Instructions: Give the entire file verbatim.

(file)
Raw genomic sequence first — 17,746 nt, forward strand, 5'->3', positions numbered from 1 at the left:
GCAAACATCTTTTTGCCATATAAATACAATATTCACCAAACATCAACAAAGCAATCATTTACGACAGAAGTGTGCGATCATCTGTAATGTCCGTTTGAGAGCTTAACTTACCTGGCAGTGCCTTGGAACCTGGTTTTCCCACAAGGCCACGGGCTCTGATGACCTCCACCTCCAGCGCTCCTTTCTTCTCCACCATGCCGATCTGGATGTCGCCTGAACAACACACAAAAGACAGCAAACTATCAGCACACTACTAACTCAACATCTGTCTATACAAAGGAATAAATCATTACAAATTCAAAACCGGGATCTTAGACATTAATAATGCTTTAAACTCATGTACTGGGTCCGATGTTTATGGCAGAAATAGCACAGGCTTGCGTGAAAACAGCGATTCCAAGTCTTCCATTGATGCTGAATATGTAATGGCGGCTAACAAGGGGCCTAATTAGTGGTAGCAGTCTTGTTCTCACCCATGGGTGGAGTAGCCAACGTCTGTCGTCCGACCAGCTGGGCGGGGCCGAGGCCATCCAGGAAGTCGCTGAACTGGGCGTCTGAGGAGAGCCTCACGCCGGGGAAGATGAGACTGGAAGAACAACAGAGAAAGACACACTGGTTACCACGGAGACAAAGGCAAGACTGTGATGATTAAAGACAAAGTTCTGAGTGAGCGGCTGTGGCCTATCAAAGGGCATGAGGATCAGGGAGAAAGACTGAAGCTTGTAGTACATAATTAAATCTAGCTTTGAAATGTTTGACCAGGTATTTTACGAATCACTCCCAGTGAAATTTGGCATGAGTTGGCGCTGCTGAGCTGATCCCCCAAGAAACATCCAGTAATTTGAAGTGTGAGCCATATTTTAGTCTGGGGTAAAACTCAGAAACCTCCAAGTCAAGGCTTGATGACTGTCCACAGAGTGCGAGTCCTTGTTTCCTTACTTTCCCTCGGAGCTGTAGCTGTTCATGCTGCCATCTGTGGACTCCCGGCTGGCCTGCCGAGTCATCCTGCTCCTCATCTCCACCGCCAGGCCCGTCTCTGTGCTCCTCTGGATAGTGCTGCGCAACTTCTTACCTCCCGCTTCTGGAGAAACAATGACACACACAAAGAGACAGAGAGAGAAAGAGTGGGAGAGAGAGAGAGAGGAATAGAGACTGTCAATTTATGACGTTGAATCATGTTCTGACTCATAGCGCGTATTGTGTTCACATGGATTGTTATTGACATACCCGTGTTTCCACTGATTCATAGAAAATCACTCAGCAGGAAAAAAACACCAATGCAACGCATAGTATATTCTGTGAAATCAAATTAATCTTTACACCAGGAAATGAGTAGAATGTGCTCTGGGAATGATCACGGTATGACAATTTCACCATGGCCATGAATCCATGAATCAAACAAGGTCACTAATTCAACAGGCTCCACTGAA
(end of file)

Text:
Raw genomic sequence first — 17,746 nt, forward strand, 5'->3', positions numbered from 1 at the left:
GCAAACATCTTTTTGCCATATAAATACAATATTCACCAAACATCAACAAAGCAATCATTTACGACAGAAGTGTGCGATCATCTGTAATGTCCGTTTGAGAGCTTAACTTACCTGGCAGTGCCTTGGAACCTGGTTTTCCCACAAGGCCACGGGCTCTGATGACCTCCACCTCCAGCGCTCCTTTCTTCTCCACCATGCCGATCTGGATGTCGCCTGAACAACACACAAAAGACAGCAAACTATCAGCACACTACTAACTCAACATCTGTCTATACAAAGGAATAAATCATTACAAATTCAAAACCGGGATCTTAGACATTAATAATGCTTTAAACTCATGTACTGGGTCCGATGTTTATGGCAGAAATAGCACAGGCTTGCGTGAAAACAGCGATTCCAAGTCTTCCATTGATGCTGAATATGTAATGGCGGCTAACAAGGGGCCTAATTAGTGGTAGCAGTCTTGTTCTCACCCATGGGTGGAGTAGCCAACGTCTGTCGTCCGACCAGCTGGGCGGGGCCGAGGCCATCCAGGAAGTCGCTGAACTGGGCGTCTGAGGAGAGCCTCACGCCGGGGAAGATGAGACTGGAAGAACAACAGAGAAAGACACACTGGTTACCACGGAGACAAAGGCAAGACTGTGATGATTAAAGACAAAGTTCTGAGTGAGCGGCTGTGGCCTATCAAAGGGCATGAGGATCAGGGAGAAAGACTGAAGCTTGTAGTACATAATTAAATCTAGCTTTGAAATGTTTGACCAGGTATTTTACGAATCACTCCCAGTGAAATTTGGCATGAGTTGGCGCTGCTGAGCTGATCCCCCAAGAAACATCCAGTAATTTGAAGTGTGAGCCATATTTTAGTCTGGGGTAAAACTCAGAAACCTCCAAGTCAAGGCTTGATGACTGTCCACAGAGTGCGAGTCCTTGTTTCCTTACTTTCCCTCGGAGCTGTAGCTGTTCATGCTGCCATCTGTGGACTCCCGGCTGGCCTGCCGAGTCATCCTGCTCCTCATCTCCACCGCCAGGCCCGTCTCTGTGCTCCTCTGGATAGTGCTGCGCAACTTCTTACCTCCCGCTTCTGGAGAAACAATGACACACACAAAGAGACAGAGAGAGAAAGAGTGGGAGAGAGAGAGAGAGGAATAGAGACTGTCAATTTATGACGTTGAATCATGTTCTGACTCATAGCGCGTATTGTGTTCACATGGATTGTTATTGACATACCCGTGTTTCCACTGATTCATAGAAAATCACTCAGCAGGAAAAAAACACCAATGCAACGCATAGTATATTCTGTGAAATCAAATTAATCTTTACACCAGGAAATGAGTAGAATGTGCTCTGGGAATGATCACGGTATGACAATTTCACCATGGCCATGAATCCATGAATCAAACAAGGTCACTAATTCAACAGGCTCCACTGAA